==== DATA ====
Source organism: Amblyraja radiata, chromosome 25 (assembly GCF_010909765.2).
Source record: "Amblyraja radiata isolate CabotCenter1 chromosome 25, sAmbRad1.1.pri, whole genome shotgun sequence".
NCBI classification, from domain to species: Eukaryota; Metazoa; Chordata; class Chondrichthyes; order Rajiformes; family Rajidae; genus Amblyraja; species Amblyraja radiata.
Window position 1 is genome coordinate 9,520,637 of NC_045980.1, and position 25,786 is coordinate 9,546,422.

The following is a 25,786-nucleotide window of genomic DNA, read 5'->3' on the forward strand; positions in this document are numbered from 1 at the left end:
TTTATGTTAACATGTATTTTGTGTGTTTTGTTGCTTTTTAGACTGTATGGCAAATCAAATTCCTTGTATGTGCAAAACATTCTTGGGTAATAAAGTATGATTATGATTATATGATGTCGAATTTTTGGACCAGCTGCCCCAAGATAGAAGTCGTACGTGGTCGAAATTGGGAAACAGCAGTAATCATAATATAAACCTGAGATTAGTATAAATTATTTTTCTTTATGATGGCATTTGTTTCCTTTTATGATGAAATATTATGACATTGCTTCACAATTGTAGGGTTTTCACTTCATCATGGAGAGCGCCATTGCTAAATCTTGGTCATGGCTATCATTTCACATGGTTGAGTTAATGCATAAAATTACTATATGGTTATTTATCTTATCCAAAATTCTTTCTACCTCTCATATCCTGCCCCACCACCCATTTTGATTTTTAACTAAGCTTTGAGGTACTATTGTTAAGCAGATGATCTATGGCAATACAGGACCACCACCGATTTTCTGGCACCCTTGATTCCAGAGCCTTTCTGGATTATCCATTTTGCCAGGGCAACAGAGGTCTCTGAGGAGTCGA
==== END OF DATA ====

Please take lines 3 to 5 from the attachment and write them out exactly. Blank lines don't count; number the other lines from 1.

NCBI classification, from domain to species: Eukaryota; Metazoa; Chordata; class Chondrichthyes; order Rajiformes; family Rajidae; genus Amblyraja; species Amblyraja radiata.
Window position 1 is genome coordinate 9,520,637 of NC_045980.1, and position 25,786 is coordinate 9,546,422.

The following is a 25,786-nucleotide window of genomic DNA, read 5'->3' on the forward strand; positions in this document are numbered from 1 at the left end: